By Andrew Moran
The national debt increased by $275 billion in one day, skyrocketing to more than $33.442 trillion, according to the Treasury Department’s updated Debt to the Penny dataset.
In a single month, the national debt saw a more than $600 billion surge. Since President Joe Biden and former House Speaker Kevin McCarthy (R-Calif.) reached a debt-ceiling agreement, the federal government’s total public debt outstanding has risen by nearly $2 trillion.
The U.S. debt challenges come as the federal deficit is on track to reach $2 trillion.
During the volatile situation in Washington, a chorus of hardline conservative Republicans have demanded accountability, action, and leadership changes to address the accelerating national debt.
Rep. Victoria Spartz (R-Ind.), for example, threatened to resign if a commission to tackle the national debt and above-trend inflation isn’t established by the end of the year.
“I will not continue sacrificing my children for this circus with a complete absence of leadership, vision, and spine. I cannot save this Republic alone,” Ms. Spartz said in an Oct. 2 statement.
But lawmakers aren’t the only ones sounding the alarm over intensifying U.S. debt obligations. Many economists and market analysts have recently alluded to a potential debt crisis, especially as interest rates and Treasury yields soar.
“We’re staring at about $20 trillion of debt over the next 10 years, which will bring us over well over $50 trillion in a decade from now,” Les Rubin, an economist and founder and CEO of Main Street Economics, told The Epoch Times. “All of which is unsustainable, and that’s exactly what the Treasury Department reports: The fiscal path is unsustainable, and there’s no sign of it slowing down and getting that.”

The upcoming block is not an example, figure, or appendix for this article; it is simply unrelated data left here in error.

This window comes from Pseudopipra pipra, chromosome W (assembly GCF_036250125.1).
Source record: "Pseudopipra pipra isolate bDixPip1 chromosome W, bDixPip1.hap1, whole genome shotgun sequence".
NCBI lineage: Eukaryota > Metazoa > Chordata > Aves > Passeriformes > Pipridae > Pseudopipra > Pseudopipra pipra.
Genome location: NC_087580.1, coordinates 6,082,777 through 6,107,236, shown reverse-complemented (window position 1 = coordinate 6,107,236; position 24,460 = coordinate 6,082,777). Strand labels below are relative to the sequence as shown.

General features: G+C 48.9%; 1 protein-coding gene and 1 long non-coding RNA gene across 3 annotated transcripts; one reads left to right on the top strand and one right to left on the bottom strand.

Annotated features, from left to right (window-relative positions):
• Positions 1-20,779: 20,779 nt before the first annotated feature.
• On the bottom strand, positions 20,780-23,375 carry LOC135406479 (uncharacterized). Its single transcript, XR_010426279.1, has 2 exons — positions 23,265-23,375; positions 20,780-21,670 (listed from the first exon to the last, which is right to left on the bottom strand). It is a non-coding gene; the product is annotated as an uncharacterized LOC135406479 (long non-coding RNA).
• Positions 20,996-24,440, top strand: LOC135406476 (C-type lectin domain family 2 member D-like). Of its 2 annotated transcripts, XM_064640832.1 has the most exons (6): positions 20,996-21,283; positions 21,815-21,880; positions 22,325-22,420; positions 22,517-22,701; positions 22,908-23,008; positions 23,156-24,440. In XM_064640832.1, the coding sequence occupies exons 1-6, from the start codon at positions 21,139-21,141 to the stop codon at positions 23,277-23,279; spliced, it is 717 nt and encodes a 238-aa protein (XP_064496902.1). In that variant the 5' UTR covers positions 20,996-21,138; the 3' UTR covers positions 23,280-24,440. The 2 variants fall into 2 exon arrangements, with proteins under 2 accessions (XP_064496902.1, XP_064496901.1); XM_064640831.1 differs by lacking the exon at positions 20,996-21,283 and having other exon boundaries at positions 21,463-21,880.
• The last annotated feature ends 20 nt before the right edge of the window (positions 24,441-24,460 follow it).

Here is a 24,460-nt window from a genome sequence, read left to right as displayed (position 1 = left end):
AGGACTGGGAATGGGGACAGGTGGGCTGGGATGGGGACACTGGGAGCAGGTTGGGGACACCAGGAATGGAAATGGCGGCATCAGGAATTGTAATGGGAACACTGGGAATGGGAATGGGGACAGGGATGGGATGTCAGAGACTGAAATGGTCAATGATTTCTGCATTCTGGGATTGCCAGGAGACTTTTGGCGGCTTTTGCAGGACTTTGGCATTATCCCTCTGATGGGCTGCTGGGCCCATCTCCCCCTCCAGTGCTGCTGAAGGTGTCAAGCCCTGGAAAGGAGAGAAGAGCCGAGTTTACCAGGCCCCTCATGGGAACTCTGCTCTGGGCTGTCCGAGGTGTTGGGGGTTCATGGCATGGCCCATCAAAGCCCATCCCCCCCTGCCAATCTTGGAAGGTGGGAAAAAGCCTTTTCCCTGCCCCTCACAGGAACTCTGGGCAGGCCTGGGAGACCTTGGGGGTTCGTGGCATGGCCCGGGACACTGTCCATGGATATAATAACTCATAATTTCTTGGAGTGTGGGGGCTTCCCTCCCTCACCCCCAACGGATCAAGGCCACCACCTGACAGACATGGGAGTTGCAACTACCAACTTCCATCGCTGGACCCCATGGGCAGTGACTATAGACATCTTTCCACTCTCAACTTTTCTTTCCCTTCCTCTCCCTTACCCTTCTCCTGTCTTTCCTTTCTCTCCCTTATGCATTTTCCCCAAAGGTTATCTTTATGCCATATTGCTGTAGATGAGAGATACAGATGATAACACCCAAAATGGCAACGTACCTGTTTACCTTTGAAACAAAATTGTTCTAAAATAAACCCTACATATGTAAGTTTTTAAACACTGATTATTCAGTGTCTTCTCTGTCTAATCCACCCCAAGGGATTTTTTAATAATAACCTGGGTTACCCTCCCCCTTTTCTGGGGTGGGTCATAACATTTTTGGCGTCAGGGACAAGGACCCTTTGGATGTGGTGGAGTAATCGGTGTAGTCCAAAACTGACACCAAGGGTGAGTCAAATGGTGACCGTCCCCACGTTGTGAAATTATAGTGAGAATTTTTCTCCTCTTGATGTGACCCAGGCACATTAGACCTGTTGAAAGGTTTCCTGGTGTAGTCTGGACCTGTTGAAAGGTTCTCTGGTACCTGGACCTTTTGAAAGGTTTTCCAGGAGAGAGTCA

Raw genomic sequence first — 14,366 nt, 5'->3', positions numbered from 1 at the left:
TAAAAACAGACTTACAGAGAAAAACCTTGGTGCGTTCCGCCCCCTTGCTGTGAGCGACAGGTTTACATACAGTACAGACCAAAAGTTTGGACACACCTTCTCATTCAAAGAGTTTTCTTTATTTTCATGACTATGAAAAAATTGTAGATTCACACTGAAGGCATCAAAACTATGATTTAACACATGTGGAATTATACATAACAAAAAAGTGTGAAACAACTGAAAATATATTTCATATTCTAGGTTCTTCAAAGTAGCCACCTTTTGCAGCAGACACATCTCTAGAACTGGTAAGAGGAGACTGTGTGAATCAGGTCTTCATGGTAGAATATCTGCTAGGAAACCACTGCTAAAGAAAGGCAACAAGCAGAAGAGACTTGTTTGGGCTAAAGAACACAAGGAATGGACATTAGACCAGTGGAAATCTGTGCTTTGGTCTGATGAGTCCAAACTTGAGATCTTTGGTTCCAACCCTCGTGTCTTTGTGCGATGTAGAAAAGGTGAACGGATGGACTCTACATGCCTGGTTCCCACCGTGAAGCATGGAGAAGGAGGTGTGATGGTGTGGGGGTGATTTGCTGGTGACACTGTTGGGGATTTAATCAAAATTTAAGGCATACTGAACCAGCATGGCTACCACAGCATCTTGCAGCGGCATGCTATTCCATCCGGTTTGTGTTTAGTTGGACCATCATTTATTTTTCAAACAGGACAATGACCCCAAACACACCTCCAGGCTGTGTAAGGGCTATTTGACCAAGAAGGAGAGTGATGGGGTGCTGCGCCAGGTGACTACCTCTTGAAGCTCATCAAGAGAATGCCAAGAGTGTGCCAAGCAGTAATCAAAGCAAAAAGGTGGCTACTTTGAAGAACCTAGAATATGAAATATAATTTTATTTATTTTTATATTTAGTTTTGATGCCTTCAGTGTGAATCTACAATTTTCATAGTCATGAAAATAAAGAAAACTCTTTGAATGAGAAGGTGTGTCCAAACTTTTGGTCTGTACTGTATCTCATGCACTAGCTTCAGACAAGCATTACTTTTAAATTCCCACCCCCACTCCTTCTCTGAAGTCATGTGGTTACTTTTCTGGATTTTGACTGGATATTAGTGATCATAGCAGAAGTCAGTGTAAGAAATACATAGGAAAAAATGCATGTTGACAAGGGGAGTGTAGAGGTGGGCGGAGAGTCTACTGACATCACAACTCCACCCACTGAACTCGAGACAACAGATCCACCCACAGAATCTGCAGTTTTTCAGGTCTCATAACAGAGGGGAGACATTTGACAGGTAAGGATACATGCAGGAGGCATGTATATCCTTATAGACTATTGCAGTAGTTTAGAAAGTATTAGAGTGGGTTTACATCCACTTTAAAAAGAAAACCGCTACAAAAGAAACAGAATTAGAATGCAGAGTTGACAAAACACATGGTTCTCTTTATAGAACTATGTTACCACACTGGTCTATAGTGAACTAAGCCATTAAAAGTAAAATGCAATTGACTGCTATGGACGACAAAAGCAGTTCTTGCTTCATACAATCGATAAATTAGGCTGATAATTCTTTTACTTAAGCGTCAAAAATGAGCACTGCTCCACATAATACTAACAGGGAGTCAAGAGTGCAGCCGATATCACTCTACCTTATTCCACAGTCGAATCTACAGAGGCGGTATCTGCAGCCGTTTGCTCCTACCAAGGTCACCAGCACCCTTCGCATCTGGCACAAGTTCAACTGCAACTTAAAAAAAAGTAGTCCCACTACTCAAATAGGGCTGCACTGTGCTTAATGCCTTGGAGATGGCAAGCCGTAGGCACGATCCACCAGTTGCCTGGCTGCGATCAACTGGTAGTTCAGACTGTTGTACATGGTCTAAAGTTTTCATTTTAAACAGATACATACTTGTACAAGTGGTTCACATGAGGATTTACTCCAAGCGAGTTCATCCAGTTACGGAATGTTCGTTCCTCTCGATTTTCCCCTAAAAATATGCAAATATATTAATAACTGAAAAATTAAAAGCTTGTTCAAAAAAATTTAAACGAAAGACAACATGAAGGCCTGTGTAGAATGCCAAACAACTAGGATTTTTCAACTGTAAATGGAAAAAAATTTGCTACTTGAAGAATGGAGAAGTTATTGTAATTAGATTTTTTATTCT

The U.S. government has no intention of repaying this debt, which could force investors to hit the bond-buying pause button, he said.
“When investors everywhere stop having confidence, that’s a cataclysmic problem that will resound throughout the world,” Mr. Rubin said.
Investor confidence and demand have become increasing concerns on Wall Street.
‘A Debt Crisis’
In October 2022, Treasury Secretary Janet Yellen told the Securities Industry and Financial Markets Association’s (SIFMA) annual meeting in New York that there had been a decline of “adequate liquidity” in the enormous Treasury market, adding to overall debt-servicing costs.
In the third quarter, the Treasury was projected to borrow approximately $1 trillion. In the fourth quarter, the Treasury adjusted its borrowing estimates by about $100 billion, to $852 billion. This was in addition to the second-quarter debt issuance of $657 billion.
However, demand for Treasury securities has fallen since the Fitch Ratings downgrade this past summer.
“That announcement really marked the start of the Treasury bond market’s concern about too much supply relative to demand,” Yardeni Research stated in a note. “The 10-year bond yield was 4.05 percent on Aug. 1. Now it is almost 4.80 percent.”
The two-, 10-, and 30-year Treasury yields recently touched their highest levels in 16 years. The yields retreated during the Oct. 4 session on a weaker-than-expected private payrolls report from ADP.